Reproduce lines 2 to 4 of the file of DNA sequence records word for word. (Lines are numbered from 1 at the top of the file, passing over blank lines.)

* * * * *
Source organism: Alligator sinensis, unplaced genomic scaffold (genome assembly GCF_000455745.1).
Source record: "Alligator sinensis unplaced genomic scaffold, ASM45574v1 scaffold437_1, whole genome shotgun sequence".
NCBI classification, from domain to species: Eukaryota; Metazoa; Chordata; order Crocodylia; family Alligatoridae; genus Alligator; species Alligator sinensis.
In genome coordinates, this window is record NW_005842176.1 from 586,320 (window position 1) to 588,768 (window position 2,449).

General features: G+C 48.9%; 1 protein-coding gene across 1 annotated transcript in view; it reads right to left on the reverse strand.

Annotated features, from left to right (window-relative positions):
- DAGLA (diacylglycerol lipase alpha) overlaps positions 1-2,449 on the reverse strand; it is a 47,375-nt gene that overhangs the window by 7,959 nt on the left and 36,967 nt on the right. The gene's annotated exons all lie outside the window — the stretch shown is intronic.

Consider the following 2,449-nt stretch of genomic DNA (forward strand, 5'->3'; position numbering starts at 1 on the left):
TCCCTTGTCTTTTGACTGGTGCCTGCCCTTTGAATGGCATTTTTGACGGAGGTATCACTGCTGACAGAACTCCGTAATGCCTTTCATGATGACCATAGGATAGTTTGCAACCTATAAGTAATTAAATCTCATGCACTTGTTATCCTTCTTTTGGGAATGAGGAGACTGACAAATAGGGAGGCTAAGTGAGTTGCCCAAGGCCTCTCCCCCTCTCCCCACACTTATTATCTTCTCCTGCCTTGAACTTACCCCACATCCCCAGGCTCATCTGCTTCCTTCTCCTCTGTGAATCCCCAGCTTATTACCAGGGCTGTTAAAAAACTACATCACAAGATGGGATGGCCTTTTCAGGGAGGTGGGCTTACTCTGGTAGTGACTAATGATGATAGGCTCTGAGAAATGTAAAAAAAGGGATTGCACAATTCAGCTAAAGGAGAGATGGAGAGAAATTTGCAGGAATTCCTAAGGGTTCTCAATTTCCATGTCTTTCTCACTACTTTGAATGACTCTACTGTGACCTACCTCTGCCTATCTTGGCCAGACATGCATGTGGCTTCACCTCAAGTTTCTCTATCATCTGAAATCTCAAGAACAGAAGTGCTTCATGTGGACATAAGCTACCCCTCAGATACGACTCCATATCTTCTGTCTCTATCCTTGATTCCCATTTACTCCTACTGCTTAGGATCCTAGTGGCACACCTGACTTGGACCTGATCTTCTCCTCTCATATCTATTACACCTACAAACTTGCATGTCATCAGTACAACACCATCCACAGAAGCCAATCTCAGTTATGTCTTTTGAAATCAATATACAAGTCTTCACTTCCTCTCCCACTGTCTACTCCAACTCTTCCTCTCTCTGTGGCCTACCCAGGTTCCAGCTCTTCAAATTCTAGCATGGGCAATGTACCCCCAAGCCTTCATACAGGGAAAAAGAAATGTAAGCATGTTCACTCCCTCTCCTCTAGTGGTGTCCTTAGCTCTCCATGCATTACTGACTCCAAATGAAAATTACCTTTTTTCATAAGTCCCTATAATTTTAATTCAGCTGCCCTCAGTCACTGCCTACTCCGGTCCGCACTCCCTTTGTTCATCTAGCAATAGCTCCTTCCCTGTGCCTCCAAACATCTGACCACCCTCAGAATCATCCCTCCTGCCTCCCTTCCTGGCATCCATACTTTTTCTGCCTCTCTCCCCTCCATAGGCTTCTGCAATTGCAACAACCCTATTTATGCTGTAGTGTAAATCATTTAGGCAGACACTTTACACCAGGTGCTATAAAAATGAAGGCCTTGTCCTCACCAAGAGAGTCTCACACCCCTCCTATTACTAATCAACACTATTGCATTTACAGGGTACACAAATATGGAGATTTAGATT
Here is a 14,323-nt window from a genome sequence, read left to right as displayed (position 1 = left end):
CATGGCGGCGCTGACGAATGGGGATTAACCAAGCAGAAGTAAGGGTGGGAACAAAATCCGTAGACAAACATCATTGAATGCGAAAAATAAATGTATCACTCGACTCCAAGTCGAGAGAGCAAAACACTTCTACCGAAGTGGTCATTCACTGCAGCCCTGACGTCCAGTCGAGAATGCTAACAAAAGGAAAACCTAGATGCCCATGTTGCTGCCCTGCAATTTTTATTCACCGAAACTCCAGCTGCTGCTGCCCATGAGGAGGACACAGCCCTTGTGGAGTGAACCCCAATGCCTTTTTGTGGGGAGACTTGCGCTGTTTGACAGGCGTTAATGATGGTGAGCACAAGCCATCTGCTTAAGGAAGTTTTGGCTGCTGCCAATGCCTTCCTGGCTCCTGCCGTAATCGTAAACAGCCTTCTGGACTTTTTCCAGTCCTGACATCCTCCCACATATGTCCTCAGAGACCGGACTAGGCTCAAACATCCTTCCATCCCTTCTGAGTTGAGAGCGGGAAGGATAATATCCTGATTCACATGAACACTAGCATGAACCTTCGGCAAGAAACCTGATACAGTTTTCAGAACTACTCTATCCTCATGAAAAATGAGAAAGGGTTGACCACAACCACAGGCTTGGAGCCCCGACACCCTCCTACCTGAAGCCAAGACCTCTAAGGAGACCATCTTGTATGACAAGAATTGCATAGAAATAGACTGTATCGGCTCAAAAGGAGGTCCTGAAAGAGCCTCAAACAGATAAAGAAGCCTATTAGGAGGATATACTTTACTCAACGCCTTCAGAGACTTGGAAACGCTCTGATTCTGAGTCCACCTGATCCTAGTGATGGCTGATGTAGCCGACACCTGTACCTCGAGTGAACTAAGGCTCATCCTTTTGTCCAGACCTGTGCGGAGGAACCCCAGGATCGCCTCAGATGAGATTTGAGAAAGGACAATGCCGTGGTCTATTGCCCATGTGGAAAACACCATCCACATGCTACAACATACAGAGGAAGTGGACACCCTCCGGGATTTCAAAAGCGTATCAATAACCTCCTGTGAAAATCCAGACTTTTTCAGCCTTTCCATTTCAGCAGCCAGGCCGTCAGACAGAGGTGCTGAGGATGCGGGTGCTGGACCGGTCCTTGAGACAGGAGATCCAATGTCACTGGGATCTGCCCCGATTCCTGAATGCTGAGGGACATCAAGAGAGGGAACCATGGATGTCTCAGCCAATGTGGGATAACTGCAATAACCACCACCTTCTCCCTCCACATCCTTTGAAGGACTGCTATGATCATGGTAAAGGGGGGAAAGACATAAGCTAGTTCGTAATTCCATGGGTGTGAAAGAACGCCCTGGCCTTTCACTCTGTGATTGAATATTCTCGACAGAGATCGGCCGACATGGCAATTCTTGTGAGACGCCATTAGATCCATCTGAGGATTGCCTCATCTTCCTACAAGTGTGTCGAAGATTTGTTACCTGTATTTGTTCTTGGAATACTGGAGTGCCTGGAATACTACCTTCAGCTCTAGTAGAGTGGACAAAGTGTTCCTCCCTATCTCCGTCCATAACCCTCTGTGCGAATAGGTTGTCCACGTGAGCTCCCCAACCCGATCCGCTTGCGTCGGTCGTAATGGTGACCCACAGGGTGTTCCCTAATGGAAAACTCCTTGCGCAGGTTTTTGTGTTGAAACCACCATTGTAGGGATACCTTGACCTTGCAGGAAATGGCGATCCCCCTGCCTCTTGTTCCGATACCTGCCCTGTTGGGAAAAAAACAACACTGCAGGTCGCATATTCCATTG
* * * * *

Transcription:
Source record: "Alligator sinensis unplaced genomic scaffold, ASM45574v1 scaffold437_1, whole genome shotgun sequence".
NCBI classification, from domain to species: Eukaryota; Metazoa; Chordata; order Crocodylia; family Alligatoridae; genus Alligator; species Alligator sinensis.
In genome coordinates, this window is record NW_005842176.1 from 586,320 (window position 1) to 588,768 (window position 2,449).